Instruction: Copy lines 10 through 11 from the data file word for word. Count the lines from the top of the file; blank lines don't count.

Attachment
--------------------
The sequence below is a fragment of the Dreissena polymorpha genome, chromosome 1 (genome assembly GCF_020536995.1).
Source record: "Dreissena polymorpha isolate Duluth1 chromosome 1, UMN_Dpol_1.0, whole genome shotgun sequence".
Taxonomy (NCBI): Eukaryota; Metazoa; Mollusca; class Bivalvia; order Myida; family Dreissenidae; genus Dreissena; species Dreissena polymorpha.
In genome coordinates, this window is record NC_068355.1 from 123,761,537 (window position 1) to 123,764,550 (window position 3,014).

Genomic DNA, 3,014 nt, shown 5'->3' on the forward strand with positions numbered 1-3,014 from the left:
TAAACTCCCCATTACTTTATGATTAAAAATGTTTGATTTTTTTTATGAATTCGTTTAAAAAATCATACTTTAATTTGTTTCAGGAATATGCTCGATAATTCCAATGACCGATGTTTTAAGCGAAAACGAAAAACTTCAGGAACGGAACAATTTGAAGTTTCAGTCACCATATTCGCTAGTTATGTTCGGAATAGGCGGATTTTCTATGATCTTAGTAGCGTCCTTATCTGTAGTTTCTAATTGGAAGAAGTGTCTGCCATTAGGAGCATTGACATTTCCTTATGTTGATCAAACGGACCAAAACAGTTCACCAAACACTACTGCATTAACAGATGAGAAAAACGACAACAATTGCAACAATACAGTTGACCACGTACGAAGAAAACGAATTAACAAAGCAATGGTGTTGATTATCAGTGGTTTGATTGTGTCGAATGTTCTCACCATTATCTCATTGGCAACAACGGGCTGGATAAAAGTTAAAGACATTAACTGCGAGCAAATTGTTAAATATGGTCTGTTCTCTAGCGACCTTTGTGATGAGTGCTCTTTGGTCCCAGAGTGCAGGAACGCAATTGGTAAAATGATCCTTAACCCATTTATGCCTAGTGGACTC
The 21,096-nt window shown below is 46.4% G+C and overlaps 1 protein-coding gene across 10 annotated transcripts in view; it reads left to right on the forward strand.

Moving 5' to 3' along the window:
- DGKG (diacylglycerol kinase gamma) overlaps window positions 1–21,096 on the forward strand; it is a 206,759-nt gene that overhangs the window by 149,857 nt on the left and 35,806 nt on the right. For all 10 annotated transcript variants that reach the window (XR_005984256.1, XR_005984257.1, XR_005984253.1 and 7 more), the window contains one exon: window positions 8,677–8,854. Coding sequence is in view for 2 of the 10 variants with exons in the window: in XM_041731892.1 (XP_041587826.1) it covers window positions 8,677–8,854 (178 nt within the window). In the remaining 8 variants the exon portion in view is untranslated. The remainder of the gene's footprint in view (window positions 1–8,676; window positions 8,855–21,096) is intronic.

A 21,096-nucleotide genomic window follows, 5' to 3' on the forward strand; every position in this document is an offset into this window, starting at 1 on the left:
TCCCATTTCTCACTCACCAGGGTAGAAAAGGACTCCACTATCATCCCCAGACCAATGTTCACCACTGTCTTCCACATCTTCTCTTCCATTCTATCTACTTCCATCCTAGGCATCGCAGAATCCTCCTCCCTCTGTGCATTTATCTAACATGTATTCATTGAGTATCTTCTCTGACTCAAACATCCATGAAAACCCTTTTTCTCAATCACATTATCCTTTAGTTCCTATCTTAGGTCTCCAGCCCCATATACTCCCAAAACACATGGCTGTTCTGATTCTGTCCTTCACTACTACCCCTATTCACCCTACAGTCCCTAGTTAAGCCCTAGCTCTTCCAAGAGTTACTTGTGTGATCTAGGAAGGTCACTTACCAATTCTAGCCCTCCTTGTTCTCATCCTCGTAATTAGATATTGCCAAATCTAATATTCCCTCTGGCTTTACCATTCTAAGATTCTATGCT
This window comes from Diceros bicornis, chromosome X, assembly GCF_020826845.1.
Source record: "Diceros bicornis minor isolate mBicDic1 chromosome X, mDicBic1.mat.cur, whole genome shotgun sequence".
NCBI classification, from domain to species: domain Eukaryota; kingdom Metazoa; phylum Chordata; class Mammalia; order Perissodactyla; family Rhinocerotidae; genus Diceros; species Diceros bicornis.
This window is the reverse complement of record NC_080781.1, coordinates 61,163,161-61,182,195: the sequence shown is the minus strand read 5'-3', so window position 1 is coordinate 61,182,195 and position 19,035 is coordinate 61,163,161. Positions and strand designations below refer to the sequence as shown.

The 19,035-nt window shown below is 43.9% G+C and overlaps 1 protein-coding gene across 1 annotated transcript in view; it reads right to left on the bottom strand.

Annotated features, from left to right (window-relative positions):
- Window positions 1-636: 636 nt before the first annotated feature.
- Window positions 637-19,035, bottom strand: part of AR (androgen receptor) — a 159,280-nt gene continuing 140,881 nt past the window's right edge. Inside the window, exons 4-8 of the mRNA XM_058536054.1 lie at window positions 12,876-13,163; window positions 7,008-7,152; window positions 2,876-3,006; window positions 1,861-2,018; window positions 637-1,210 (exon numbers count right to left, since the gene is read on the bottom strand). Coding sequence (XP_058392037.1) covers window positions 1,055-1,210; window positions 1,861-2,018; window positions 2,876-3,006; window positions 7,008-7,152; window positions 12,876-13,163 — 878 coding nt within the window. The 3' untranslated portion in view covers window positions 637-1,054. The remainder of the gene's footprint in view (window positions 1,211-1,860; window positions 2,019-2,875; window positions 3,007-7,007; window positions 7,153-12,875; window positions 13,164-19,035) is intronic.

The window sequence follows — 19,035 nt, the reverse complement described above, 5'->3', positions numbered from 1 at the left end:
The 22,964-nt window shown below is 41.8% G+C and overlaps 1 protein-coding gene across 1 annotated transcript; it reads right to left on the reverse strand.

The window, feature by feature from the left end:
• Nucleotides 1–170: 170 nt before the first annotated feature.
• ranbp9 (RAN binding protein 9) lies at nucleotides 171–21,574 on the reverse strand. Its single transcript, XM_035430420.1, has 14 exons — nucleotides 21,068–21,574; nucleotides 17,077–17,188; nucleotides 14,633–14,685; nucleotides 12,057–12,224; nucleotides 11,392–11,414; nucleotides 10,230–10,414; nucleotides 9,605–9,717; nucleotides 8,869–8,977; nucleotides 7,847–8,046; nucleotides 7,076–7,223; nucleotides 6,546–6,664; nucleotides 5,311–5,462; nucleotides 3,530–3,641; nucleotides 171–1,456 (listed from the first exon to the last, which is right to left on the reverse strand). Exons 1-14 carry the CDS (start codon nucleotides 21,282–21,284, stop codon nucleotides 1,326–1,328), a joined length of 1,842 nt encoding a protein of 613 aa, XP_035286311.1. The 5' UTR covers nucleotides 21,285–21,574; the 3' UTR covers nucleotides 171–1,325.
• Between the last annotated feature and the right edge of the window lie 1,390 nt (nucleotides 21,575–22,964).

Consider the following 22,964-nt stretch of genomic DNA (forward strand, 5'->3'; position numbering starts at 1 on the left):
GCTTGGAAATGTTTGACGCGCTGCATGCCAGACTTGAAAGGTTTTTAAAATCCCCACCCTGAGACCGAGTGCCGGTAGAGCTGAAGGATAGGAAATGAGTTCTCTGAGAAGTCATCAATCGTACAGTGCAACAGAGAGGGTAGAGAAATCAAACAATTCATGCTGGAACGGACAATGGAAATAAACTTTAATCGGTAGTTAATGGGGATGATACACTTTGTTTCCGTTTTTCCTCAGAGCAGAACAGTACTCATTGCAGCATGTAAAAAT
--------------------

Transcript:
A 21,096-nucleotide genomic window follows, 5' to 3' on the forward strand; every position in this document is an offset into this window, starting at 1 on the left:
TCCCATTTCTCACTCACCAGGGTAGAAAAGGACTCCACTATCATCCCCAGACCAATGTTCACCACTGTCTTCCACATCTTCTCTTCCATTCTATCTACTTCCATCCTAGGCATCGCAGAATCCTCCTCCCTCTGTGCATTTATCTAACATGTATTCATTGAGTATCTTCTCTGACTCAAACATCCATGAAAACCCTTTTTCTCAATCACATTATCCTTTAGTTCCTATCTTAGGTCTCCAGCCCCATATACTCCCAAAACACATGGCTGTTCTGATTCTGTCCTTCACTACTACCCCTATTCACCCTACAGTCCCTAGTTAAGCCCTAGCTCTTCCAAGAGTTACTTGTGTGATCTAGGAAGGTCACTTACCAATTCTAGCCCTCCTTGTTCTCATCCTCGTAATTAGATATTGCCAAATCTAATATTCCCTCTGGCTTTACCATTCTAAGATTCTATGCT